The television network’s anchor Jorge Ramos also recently asked President Obama why Holder had not yet been fired over the scandal. Obama responded by falsely blaming the George W. Bush administration, which was also using “gun-walking” but had nothing to do with the Fast and Furious scandal.

    In the wake of the special investigation, however, activists and lawmakers are renewing their push to have Holder resign or be fired — and eventually, if warranted, prosecuted. The Attorney General was already held in criminal contempt on a bipartisan vote, but he is currently abusing his position as Justice Department boss to shield himself from prosecution. Activists are trying to have him disbarred, too.

    More than 130 members of Congress have already called on Holder to step down, with GOP vice-presidential nominee Paul Ryan adding his voice to the growing chorus this week. Republican candidate Mitt Romney said last year that Holder should resign or be fired, too. “It’s unacceptable for him to continue in that position now given the fact that he has misled Congress and entirely botched the investigation of the Fast and Furious program,” Romney explained.

    After Univision’s investigation, the American Center for Law and Justice (ACLJ) sprang into action as well, saying Holder provided “false and misleading information” to Congress and that many innocent lives were lost due to the administration’s “illegal actions.” By this morning, over 100,000 people had joined the effort to have Holder resign — and the numbers were growing quickly.

    “After a year of stonewalling and claiming that the White House was not involved, they claimed Executive Privilege. This means either they have not been telling the truth about White House involvement or it’s another Obama power grab. Enough is enough,” the ACLJ said. “The nation deserves a chief law enforcement officer who is dedicated to upholding the rule of law and the Constitution — not playing politics. It's time to make a change. It's time for the Attorney General to resign.”

    Separately, a recent report by the Justice Department Inspector General — dubbed a “whitewash” and a “joke” by critics — also added to the growing outcry, pointing the finger at top officials in the DOJ and the ATF. Fourteen of them were recommended to be considered for disciplinary measures. While much of the establishment press falsely claimed the investigation had “cleared” Holder, however, the reality is far different.

    “We found, as we outlined in the report, we struggle to understand how an operation of this size, of this importance, that impacted another country like it did, could not have been briefed up to the attorney general of the United States,” DOJ Inspector General Horowitz said in recent congressional testimony. “It should have been, in our view. It was that kind of a case.”

    Essentially, then, Holder’s defense is that he had no idea his top officials were trafficking thousands of high-powered weapons to murderous Mexican drug cartels. According to critics, even if that were true — highly unlikely, say experts who have followed the case closely — it means the nation’s chief law enforcement officer does not even know what is going on within his own department.

    “The Congressman's position is that the housekeeping that needs to be done to restore confidence in the DOJ should start immediately with Obama asking for Holder's resignation,” a spokesperson for Rep. Paul Gosar (R-Ariz.) told The Hill after the investigation was released. “This report shows that the best defense Attorney General has was that he was asleep at the wheel, not reading his briefing materials and not calling for accountability within his department. Everyone involved should have their positions and roles reevaluated but it all starts at the top with Holder being the first to go.”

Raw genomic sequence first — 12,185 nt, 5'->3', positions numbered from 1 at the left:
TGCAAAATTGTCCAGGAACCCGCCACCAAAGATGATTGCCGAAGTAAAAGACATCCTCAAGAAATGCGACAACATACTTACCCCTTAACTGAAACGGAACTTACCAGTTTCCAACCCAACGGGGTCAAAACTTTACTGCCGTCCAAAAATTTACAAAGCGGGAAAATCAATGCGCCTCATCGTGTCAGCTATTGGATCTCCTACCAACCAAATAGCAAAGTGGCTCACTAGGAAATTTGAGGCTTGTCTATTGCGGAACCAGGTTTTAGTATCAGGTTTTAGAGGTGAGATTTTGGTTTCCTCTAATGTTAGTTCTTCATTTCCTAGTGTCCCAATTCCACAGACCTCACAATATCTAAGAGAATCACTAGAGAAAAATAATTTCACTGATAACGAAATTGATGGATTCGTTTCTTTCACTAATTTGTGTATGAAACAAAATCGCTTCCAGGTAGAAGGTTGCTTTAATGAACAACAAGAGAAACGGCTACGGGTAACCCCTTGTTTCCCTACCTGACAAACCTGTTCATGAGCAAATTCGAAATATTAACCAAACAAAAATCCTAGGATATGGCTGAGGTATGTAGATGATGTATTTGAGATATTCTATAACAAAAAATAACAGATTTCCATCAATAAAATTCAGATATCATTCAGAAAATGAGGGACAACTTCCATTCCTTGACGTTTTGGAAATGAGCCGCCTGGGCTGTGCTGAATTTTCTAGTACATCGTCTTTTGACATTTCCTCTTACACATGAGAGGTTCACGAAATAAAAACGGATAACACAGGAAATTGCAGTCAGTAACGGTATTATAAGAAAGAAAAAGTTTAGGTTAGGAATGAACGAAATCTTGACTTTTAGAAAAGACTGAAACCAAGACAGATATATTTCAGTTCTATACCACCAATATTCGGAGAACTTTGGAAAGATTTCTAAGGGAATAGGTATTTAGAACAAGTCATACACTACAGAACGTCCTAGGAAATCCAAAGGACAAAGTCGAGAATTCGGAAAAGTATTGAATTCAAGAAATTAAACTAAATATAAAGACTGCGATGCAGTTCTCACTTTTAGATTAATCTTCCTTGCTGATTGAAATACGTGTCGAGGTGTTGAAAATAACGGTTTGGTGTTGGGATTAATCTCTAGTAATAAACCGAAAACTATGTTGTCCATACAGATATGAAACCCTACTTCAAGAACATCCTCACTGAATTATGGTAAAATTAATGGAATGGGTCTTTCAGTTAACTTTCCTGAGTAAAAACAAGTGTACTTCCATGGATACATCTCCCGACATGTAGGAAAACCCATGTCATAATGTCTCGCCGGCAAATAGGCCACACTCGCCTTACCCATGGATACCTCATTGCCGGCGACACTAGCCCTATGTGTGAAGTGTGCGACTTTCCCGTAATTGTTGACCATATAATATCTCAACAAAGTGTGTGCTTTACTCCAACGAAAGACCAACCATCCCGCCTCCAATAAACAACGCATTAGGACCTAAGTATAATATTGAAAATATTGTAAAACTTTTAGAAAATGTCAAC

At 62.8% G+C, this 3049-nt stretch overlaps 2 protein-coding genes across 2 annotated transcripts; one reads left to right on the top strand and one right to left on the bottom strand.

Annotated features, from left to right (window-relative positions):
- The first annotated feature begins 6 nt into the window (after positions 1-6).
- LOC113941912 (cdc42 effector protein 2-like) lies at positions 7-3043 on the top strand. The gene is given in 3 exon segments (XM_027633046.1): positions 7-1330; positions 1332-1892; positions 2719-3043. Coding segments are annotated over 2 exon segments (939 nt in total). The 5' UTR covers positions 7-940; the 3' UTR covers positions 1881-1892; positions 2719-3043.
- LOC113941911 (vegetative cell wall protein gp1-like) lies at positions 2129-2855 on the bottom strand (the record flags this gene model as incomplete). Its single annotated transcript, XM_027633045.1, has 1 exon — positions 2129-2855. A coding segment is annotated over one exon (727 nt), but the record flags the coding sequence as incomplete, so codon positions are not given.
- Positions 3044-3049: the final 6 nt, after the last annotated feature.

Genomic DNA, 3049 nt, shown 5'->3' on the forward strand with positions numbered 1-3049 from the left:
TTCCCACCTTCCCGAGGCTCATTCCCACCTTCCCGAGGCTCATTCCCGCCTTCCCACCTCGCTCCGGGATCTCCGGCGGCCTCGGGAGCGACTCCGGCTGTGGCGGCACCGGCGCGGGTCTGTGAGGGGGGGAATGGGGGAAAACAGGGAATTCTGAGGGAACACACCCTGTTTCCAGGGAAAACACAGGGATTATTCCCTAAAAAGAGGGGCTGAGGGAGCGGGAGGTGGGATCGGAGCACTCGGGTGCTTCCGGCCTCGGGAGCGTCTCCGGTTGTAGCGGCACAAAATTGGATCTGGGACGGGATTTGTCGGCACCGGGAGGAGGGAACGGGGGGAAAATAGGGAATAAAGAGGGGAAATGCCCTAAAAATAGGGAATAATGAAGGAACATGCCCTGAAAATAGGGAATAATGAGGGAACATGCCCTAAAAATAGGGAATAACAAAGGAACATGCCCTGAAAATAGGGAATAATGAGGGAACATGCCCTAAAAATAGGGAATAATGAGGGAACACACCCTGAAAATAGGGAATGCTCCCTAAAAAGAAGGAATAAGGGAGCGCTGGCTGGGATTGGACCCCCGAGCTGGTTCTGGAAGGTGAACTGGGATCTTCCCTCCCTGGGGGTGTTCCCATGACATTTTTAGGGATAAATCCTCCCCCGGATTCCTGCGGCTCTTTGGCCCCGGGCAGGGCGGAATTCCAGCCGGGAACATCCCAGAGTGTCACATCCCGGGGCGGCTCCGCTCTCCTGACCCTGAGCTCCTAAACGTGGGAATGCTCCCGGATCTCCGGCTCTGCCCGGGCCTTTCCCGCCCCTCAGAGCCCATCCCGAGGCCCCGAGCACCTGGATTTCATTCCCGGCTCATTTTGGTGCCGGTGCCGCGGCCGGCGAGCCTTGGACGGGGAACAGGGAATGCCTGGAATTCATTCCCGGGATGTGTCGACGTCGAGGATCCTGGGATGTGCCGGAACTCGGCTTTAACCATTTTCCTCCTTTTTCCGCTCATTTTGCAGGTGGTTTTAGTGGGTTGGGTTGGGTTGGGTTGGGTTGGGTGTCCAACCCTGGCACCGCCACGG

Even more serious, according to analysts, is the fact that the White House and more than a few senior officials — including top figures at the DOJ and a representative from the Department of Homeland Security — refused to cooperate with the investigation. Activists say that until the Obama administration comes clean and all documents are released, the true perpetrators of Fast and Furious will probably not be held accountable.

    “The White House did not produce to us any internal White House communications, noting that ‘the White House is beyond the purview of the Inspector General’s Office, which has jurisdiction over Department of Justice programs and personnel,’” the DOJ report states. Among the Fast and Furious characters who declined to be interviewed was a member of Obama’s National Security Staff, Kevin O’Reilly, who has since been transferred to Iraq.

    Law Enforcement Officers Advocates Council (LEOAC) chief Andy Ramirez called the official report “a joke,” pointing out that the Inspector General does not represent an independent and neutral entity. The law enforcement expert who has testified before Congress on multiple occasions said that, according to his sources, Holder, Homeland Security boss Janet Napolitano, Secretary of State Hillary Clinton, and even the White House were intimately involved in the scandal — or at the very least aware of it.

    “The IG works for the U.S. Attorney General,” Ramirez told The New American, calling for a GAO investigation and an independent special prosecutor to determine the facts. “There have been so many years of willful lies in official statements, testimony, and legal actions they have almost zero credibility. In fact, the cover-ups by, at minimum, the administrations of George W. Bush and Barack H. Obama are so well known and noted by insiders that this report is a joke.”

    With the outrage and the number of body bags continuing to grow, even Democrats are getting weary of being tainted with the stench of the administration’s Fast and Furious scandal. Calls for criminal prosecutions of everyone involved are getting louder, too. Whether justice will ever be served, though, remains unclear.

    Written by Alex Newman | Tuesday, 02 October 2012 10:40